Market Insight

Smart Home Service Provider Pricing Models

June 25, 2014

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  • The installed base of cloud-based home management services is projected to grow from 5.6 million at the end of 2013, to 44.6 million at the end of 2018.
  • Cloud-based home management systems are aimed at mass market adoption, and allow users to remotely control their devices when away from the home, using smartphone or tablet apps and web portals. They cover a broad range of applications, such as energy management, HVAC control, home monitoring, lighting control, independent living services, and more.
  • A variety of pricing models exist for smart home services and while there is some consistency between those exhibited by different company types, this can vary by country or region, as well as by company type.
  • Smart home specialists have accounted for the highest proportion of the market historically. This includes both home automation providers, such as Control4 or Savant Systems, to name a few, along with an emerging range of connected home specialists, such as Nest, Revolv or SmartThings. Smart home specialists typically include the service aspect as part of an upfront device or service purchase, although there are some exceptions.
  • However, other company types – ranging from security providers to telecommunications companies, utility companies, security providers, retailers and device suppliers, are gaining market share in the smart home service market, each impacting the pricing models exhibited, as highlighted in the figure below. 

Smart Home Service Installed Base (K) by Fee Band - Source: IHS

  • Security providers generally require ongoing monthly fees for smart home services, typically in conjunction with a professionally monitored security package. Multi-service operators (MSOs) entering the market have displayed a variety of models. In North America, almost all MSOs charge a monthly fee for ongoing smart home services; in contrast, in parts of Europe, some MSOs offer these services with an upfront cost only, for example Deutsche Telecom’s Smart Home package (using the Qivicon platform), whereas others follow the North American model. Similarly, utility companies have pursued both pricing models.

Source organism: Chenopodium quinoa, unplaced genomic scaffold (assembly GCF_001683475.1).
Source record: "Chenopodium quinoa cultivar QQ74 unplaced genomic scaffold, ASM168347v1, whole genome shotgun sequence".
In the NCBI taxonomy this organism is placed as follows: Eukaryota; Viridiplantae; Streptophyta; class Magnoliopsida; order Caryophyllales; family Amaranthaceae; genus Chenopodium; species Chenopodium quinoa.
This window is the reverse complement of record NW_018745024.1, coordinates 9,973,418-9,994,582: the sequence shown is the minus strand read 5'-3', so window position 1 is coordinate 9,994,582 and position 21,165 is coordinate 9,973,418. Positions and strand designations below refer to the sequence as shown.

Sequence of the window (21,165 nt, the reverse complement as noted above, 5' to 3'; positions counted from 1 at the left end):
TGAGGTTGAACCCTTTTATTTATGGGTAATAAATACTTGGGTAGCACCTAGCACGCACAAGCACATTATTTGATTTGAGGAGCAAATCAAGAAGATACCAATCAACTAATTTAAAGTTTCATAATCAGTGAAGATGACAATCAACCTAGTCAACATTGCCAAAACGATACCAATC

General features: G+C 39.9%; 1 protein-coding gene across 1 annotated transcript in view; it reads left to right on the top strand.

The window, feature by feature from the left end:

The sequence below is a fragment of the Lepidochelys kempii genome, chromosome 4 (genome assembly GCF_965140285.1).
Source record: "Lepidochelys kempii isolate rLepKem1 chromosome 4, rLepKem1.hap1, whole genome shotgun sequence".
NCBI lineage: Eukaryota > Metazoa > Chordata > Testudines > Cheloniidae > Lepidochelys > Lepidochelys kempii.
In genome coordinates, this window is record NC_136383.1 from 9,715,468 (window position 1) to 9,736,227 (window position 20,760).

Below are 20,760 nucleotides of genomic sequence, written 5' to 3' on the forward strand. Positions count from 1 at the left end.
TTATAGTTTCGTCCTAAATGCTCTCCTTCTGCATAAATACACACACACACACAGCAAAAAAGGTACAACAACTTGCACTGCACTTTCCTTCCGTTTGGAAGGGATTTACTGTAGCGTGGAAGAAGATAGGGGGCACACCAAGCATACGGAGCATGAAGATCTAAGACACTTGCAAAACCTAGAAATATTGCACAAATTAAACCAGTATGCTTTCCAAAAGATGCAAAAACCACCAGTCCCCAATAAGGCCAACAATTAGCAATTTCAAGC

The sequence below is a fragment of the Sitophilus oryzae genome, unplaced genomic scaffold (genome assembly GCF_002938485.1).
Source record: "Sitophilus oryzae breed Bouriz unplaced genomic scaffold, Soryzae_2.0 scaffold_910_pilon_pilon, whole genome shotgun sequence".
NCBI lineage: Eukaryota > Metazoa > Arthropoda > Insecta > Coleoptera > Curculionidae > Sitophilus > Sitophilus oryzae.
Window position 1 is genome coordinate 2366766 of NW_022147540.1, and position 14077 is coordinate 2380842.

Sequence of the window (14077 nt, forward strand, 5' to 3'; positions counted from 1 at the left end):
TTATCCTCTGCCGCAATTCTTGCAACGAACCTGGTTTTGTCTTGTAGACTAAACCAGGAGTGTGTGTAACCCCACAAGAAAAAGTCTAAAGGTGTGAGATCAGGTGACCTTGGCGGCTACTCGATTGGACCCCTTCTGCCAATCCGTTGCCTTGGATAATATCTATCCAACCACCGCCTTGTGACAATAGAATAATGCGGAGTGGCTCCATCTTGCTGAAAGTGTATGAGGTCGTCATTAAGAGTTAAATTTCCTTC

• Device suppliers starting to provide smart home services are expected predominantly to include the service as part of the upfront device cost, as a value-adding feature to help sell more compatible devices; however, as with other company types, some are projected to pursue the ‘free-mium’ model, offering a basic level of ongoing service as part of the initial cost, with the option to upgrade to additional functionality for a recurring charge.
  • In terms of regional differences, smart home services in North America, which is at the forefront of the smart home market in terms of the installed base, are more likely to be monetized through ongoing charges, partly as a result of the high rate of ‘bundling’ with professionally monitored security services. In contrast, in Europe, upfront system charges are more common, without recurring service fees.
  • A growing number of companies entering the smart home market are projected to offer favorable pricing for subscribers of pre-existing business lines without requiring such subscriptions as a pre-requisite. For example, Comcast in the US offers lower monthly fees for Xfinity triple-play customers and British Gas in the UK offers its Hive active heating system with a different pricing model for existing energy customers, but both services are also available to non-customers. 
  • In addition, the ‘free-mium’ model will become increasingly popular, particularly from companies currently offering up-front only pricing. Other ways of making money from the provision of smart home services will continue to evolve, ranging from data monetization through to user interface advertising or peripheral product ordering and e-commerce opportunities.
  • Information in this research note was taken from the “Smart Home Subscribers Intelligence Service”, which offers continuous tracking of the smart home market across 26 countries and sub-regions, segmented by service provider type, application, prerequisite service, pricing model, service price band and gateway type.

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